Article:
Experts in social media, journalism, and digital publishing join LAMP advisory council

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Photos (l-r): Shaun Arron Cassidy, Rocío Guenther, David Wogahn

The Lincoln and Mexico Project (LAMP) is proud to profile three more members of our international Advisory Council. Together, they add expertise to promote LAMP activities using social media, journalism, and digital distribution of Abraham Lincoln and Mexico.

Shaun Arron Cassidy, San Diego, California, advises the LAMP about social media marketing and is an associate editor of the Facebook page for Abraham Lincoln and Mexico ( His company Cassidy Creative Solutions is a speaking, training, and consulting firm that helps professionals, nonprofit organizations and corporations leverage social media, internet sales and marketing strategies through storytelling across platforms. He holds professional and social media networks for over 500,000 people from within over 40 different countries around the world. His LinkedIn profile is listed within the top 1 percent of profiles viewed worldwide with over 30,000 first level professional connections, and his network is considered one of the largest global networks within LinkedIn. He has trained over 500 professionals and over 100 businesses and organizations on how to leverage the tool. See more at

Rocío Guenther, San Antonio, Texas, is helping LAMP connect with educational and civic leaders from San Antonio and advise on press strategies for Michael Hogan’s book, Abraham Lincoln and Mexico. She currently works as an International Relations Specialist with the City of San Antonio. She’s also a bilingual and bicultural journalist whose writing focuses on local politics, the U.S.-Mexico relationship, and immigration. Her work has been featured in the Rivard Report, DemocracyNOW!, PRI’S The World, Fusion, Buzzfeed, and Latino Rebels. She also works as a volunteer Spanish translator for National Geographic’s Out of Eden Walk, spearheaded by Pulitzer Prize-winning journalist Paul Salopek. Currently, Rocío is putting together an anthology of personal essays written by young Mexicans who deal with issues about identity, politics, borders, and being binational or bicultural. Rocío earned her B.A. in English and a minor in Political Science from Trinity University. See more at

David Wogahn, Carlsbad, California, assists LAMP with digital publishing. His company programmed the award-winning eBook edition of Abraham Lincoln and Mexico and he advises LAMP on digital distribution methods for the eBook. He is president of Sellbox, Inc., the parent company of AuthorImprints, an award-winning independent publishing services company that helps authors and organizations publish books and metadata. AuthorImprints has launched over a hundred professional imprints, enabling the successful publication of 250 books and counting. He is the author of three books and two video courses, including “Distributing and Marketing eBooks” for, a LinkedIn Company. David is the author of Register Your Book: The Essential Guide to ISBNs, Barcodes, Copyright and LCCNs, and is a speaker for the Independent Book Publisher Association’s (IBPA) Publishing University. Prior to founding Sellbox in 2002, Wogahn worked at Times Mirror, a media holding company that included the Los Angeles Times. He also worked for the Los Angeles Olympic Organizing Committee and co-founded the first online publisher of sports team branded websites, known today as CBS College Sports Network. Learn more at and .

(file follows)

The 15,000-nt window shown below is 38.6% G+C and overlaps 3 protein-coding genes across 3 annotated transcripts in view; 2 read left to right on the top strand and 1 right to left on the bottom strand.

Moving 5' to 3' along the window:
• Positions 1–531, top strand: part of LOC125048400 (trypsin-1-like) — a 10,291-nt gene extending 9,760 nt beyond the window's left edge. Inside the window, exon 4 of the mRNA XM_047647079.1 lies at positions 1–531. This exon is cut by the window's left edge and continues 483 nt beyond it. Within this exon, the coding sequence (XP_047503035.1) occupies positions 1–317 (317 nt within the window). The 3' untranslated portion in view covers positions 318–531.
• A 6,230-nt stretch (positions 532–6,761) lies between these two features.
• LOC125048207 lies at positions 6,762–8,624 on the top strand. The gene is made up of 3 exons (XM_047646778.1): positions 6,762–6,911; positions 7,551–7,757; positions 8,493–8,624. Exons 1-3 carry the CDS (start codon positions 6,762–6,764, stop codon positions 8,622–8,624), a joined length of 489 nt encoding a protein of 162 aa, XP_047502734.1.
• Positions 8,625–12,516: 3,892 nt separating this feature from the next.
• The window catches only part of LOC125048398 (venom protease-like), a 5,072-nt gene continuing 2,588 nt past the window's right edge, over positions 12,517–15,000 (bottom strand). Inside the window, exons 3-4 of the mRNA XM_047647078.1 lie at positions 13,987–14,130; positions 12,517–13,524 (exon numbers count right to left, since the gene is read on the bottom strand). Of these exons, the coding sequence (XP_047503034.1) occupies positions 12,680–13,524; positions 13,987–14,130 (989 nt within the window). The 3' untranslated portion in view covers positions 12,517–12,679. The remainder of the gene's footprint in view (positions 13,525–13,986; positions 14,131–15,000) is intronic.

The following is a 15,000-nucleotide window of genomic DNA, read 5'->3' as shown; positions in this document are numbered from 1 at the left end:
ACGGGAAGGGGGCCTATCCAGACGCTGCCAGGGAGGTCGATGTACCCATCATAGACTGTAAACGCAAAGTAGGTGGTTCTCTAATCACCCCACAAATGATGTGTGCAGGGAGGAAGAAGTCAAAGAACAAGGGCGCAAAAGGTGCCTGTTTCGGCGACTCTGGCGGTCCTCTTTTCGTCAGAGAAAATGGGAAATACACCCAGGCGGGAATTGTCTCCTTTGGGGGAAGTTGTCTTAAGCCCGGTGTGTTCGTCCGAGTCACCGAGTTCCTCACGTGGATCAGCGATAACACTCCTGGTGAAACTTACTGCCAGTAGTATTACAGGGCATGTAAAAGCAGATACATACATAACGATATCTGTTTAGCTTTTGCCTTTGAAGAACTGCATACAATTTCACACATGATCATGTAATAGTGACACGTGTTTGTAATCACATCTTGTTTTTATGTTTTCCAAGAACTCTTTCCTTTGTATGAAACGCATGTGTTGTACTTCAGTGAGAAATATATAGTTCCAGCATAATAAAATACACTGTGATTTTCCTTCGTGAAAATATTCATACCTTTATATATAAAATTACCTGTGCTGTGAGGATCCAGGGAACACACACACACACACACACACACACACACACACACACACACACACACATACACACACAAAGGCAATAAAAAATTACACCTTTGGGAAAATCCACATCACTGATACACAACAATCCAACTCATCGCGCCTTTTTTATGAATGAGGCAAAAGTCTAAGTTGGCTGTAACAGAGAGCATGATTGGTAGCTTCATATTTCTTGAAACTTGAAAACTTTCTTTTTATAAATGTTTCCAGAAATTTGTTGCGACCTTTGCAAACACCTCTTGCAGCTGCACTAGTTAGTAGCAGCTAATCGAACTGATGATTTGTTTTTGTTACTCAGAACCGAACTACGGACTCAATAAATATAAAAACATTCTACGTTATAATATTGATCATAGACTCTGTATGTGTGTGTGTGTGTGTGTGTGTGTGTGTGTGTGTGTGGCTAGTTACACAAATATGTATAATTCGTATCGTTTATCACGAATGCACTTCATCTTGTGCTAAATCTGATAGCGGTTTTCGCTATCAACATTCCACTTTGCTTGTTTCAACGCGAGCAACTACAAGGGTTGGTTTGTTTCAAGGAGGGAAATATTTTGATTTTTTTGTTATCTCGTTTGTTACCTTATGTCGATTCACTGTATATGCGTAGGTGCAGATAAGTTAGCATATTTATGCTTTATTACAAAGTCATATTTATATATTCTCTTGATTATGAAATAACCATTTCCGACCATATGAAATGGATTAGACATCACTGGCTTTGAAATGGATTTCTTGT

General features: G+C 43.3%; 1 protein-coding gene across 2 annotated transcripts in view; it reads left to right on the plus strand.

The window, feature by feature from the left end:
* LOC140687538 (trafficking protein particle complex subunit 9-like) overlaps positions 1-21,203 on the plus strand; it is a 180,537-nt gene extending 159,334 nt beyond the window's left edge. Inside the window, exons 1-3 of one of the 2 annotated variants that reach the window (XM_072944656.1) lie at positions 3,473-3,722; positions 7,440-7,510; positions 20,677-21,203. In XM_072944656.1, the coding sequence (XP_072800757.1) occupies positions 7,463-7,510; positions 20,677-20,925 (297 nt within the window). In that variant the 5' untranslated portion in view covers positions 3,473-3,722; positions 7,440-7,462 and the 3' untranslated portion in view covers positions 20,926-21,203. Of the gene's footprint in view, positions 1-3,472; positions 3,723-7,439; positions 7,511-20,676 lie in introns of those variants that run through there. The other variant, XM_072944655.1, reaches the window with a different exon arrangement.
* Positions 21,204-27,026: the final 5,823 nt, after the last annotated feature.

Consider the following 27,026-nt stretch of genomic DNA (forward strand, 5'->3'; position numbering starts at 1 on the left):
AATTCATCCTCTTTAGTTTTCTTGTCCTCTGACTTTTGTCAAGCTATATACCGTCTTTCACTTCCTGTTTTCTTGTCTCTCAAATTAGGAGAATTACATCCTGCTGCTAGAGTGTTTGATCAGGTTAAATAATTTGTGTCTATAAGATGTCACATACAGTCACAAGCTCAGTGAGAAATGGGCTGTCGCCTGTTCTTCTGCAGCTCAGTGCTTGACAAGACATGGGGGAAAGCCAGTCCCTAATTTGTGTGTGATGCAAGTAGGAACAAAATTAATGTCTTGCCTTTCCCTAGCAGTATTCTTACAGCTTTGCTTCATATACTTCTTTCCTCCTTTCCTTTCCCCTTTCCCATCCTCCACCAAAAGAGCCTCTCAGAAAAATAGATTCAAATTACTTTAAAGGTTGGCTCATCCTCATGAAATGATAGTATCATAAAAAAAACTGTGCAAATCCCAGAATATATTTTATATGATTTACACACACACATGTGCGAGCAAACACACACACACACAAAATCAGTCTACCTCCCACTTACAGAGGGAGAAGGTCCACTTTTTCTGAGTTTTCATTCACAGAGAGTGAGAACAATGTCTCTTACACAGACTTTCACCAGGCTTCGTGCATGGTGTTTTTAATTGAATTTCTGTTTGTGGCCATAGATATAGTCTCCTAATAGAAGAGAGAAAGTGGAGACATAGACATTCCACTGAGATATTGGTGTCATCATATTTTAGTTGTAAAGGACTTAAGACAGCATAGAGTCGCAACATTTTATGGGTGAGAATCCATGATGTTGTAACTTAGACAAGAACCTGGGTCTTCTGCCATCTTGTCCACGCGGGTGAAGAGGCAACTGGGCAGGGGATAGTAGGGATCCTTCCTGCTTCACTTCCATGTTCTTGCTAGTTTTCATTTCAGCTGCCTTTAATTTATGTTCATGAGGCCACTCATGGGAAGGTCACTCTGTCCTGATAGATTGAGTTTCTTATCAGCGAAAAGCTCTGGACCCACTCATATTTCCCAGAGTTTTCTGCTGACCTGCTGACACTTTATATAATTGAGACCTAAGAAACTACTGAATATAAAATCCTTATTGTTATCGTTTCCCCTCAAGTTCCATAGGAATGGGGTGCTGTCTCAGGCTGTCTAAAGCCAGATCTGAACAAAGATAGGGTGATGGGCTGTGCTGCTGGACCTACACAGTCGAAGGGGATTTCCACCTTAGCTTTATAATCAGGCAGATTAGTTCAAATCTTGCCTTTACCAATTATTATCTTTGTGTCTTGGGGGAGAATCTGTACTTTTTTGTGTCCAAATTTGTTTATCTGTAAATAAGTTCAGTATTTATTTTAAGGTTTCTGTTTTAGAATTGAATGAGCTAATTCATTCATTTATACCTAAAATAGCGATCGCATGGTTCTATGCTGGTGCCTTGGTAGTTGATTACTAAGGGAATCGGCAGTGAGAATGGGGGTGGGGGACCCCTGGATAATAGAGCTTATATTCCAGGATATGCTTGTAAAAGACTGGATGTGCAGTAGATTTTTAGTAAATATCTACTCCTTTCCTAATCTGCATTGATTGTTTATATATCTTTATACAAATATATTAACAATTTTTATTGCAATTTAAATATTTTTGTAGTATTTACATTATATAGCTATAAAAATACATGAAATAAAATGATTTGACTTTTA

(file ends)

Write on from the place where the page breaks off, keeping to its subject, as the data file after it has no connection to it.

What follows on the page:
We’re adding new Advisory Council members every month, and will profile more in coming weeks. Here’s the current list of members:

1.    Ronald Barnett, Ph.D. historian and former professor, Jocotopec, MX

2.    Shaun Arron Cassidy, social media marketing, San Diego CA

3.    Gen. Clever Chavez Marin, historian and Mexican military expert, Zapopan, MX

4.    Noor Chehabeddine, Advanced Placement US History (APUSH) student, American School Foundation of Guadalajara (ASFG), Guadalajara, MX

5.    Sylvia N. Contreras, businesswoman, history activist, and LAMP PR representative, Long Beach, CA

6.    Robert DiYanni, Ph.D. Professor, and instructional consultant, Center for the Advancement of Teaching at NYU, New York City

7.    Heribert von Feilitzsch, historian, author, and business executive, Washington DC area

8.    Héctor García Chávez, Director, Latin American-Latinx Studies, Loyola University, Chicago IL